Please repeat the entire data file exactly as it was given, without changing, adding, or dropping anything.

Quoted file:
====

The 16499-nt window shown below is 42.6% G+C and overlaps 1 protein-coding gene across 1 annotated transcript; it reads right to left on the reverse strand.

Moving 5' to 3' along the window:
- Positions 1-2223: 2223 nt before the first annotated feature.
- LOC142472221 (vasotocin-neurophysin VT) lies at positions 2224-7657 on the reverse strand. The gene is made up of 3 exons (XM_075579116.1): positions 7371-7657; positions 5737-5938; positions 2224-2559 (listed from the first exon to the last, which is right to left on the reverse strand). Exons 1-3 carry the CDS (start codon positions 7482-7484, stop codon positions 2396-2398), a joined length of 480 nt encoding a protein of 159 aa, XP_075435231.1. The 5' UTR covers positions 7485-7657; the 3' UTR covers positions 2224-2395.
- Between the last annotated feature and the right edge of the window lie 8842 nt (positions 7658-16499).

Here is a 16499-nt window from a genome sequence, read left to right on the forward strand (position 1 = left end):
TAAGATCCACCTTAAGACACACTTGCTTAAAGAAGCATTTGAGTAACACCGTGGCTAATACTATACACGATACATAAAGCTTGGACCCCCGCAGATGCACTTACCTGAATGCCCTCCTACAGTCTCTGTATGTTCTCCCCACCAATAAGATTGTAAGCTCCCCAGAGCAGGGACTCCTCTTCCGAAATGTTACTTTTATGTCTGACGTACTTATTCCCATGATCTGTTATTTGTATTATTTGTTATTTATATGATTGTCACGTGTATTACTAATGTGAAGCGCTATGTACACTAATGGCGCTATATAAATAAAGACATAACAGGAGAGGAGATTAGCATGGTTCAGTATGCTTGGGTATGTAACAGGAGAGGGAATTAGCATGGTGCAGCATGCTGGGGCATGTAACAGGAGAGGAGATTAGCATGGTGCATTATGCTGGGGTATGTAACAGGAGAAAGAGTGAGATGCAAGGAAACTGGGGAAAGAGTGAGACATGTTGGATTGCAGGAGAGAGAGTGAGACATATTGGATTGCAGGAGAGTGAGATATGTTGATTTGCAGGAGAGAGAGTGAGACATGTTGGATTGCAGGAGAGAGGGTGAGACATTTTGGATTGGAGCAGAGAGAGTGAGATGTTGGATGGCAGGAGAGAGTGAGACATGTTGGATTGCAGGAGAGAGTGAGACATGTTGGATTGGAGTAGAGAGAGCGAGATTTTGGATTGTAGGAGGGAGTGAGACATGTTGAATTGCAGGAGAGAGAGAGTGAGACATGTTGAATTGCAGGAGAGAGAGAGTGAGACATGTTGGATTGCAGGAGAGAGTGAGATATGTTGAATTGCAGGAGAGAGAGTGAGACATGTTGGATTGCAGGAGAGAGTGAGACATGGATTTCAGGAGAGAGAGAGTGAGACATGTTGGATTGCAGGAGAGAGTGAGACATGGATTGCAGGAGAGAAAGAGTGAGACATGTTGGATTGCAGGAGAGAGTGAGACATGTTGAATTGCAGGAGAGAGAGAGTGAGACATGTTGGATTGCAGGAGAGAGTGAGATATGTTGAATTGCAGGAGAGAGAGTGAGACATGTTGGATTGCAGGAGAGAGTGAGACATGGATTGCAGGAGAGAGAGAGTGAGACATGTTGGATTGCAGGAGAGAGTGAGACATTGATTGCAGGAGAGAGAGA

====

The 16499-nt window shown below is 42.6% G+C and overlaps 1 protein-coding gene across 1 annotated transcript; it reads right to left on the reverse strand.

Moving 5' to 3' along the window:
- Positions 1-2223: 2223 nt before the first annotated feature.
- LOC142472221 (vasotocin-neurophysin VT) lies at positions 2224-7657 on the reverse strand. The gene is made up of 3 exons (XM_075579116.1): positions 7371-7657; positions 5737-5938; positions 2224-2559 (listed from the first exon to the last, which is right to left on the reverse strand). Exons 1-3 carry the CDS (start codon positions 7482-7484, stop codon positions 2396-2398), a joined length of 480 nt encoding a protein of 159 aa, XP_075435231.1. The 5' UTR covers positions 7485-7657; the 3' UTR covers positions 2224-2395.
- Between the last annotated feature and the right edge of the window lie 8842 nt (positions 7658-16499).

Here is a 16499-nt window from a genome sequence, read left to right on the forward strand (position 1 = left end):
TAAGATCCACCTTAAGACACACTTGCTTAAAGAAGCATTTGAGTAACACCGTGGCTAATACTATACACGATACATAAAGCTTGGACCCCCGCAGATGCACTTACCTGAATGCCCTCCTACAGTCTCTGTATGTTCTCCCCACCAATAAGATTGTAAGCTCCCCAGAGCAGGGACTCCTCTTCCGAAATGTTACTTTTATGTCTGACGTACTTATTCCCATGATCTGTTATTTGTATTATTTGTTATTTATATGATTGTCACGTGTATTACTAATGTGAAGCGCTATGTACACTAATGGCGCTATATAAATAAAGACATAACAGGAGAGGAGATTAGCATGGTTCAGTATGCTTGGGTATGTAACAGGAGAGGGAATTAGCATGGTGCAGCATGCTGGGGCATGTAACAGGAGAGGAGATTAGCATGGTGCATTATGCTGGGGTATGTAACAGGAGAAAGAGTGAGATGCAAGGAAACTGGGGAAAGAGTGAGACATGTTGGATTGCAGGAGAGAGAGTGAGACATATTGGATTGCAGGAGAGTGAGATATGTTGATTTGCAGGAGAGAGAGTGAGACATGTTGGATTGCAGGAGAGAGGGTGAGACATTTTGGATTGGAGCAGAGAGAGTGAGATGTTGGATGGCAGGAGAGAGTGAGACATGTTGGATTGCAGGAGAGAGTGAGACATGTTGGATTGGAGTAGAGAGAGCGAGATTTTGGATTGTAGGAGGGAGTGAGACATGTTGAATTGCAGGAGAGAGAGAGTGAGACATGTTGAATTGCAGGAGAGAGAGAGTGAGACATGTTGGATTGCAGGAGAGAGTGAGATATGTTGAATTGCAGGAGAGAGAGTGAGACATGTTGGATTGCAGGAGAGAGTGAGACATGGATTTCAGGAGAGAGAGAGTGAGACATGTTGGATTGCAGGAGAGAGTGAGACATGGATTGCAGGAGAGAAAGAGTGAGACATGTTGGATTGCAGGAGAGAGTGAGACATGTTGAATTGCAGGAGAGAGAGAGTGAGACATGTTGGATTGCAGGAGAGAGTGAGATATGTTGAATTGCAGGAGAGAGAGTGAGACATGTTGGATTGCAGGAGAGAGTGAGACATGGATTGCAGGAGAGAGAGAGTGAGACATGTTGGATTGCAGGAGAGAGTGAGACATTGATTGCAGGAGAGAGAGA